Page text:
SHELDON—Fifteen Sheldon residential properties will be up for grabs during an O’Brien County Sheriff’s Department sale on Nov. 14.
“First sale starts at 9 a.m. and, yeah, it’ll be a long day and we hope to get them done in a timely and efficient manner so that everyone is satisfied,” said Lt. Dean Fjeld of the sheriff’s department.
The 15 properties belonged to Wayne and Debbie Den Hartog of rural Sheldon.
Fjeld noted it was a bit out of the norm for the sheriff’s department to oversee the sale of this many properties from the same ownership group.
“When you get into the larger metropolitan areas, you are going to see that more often, but for a rural area like us, it’s somewhat unusual,” he said. “What happens a lot of times you get people who have one or two properties and it may happen, but to have 15 at one time, it’s a little on the unusual side.”
Fjeld explained why so many properties were on the auction block.
“Basically, it was just a foreclosure action taken by the mortgage holders — there was judgments against them for the amount that was owed on the mortgages — and then it resulted in what’s called a ‘special execution,’” Fjeld said. “It’s a court order that directs the sheriff to sell the property to satisfy the amount owed for the debt or the judgment against the property.”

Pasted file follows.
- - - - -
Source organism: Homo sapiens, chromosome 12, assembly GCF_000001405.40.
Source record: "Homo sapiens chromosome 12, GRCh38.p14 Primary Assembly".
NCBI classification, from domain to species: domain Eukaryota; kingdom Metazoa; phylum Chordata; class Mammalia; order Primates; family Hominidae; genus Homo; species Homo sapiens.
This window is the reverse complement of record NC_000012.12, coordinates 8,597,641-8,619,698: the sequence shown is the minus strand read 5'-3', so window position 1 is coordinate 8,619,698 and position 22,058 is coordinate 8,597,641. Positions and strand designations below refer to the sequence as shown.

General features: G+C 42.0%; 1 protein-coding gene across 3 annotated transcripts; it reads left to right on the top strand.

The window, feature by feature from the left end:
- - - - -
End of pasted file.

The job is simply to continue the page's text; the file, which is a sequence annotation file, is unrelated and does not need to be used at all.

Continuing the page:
The sale will begin at 9 a.m. Wednesday, Nov. 14, and each auction will take place 15 minutes after the last one starts with the last property going up for bid at 1:30 p.m.
“We’re going to have a system set up to allow us to keep it as organized as possible to allow us to get the paperwork done in a timely manner and have it structured so that the people that interested in certain properties and not others don’t have to be there the whole day,” Fjeld said.
Interested parties are required to be there in person and there are is no way to bid online or over the phone.
“What they do is they make a bid on the property like they would do at any other auction and then they are required to be able to produce a certified check in the amount within a short time — probably about an hour and a half,” Fjeld said. “After placing the bid, they would be allowed to go to their lending institution and secure financing and then bring back a certified check for the full amount of their bid.”
Although handling the sale of 15 properties at once is unusual, Fjeld said they are preparing for it like a typical sheriff’s sale, which is far more common.
“It kind of cycles it seems like,” he said. “Lately, we’ve seen more of them; you just never know when you are going to get them.”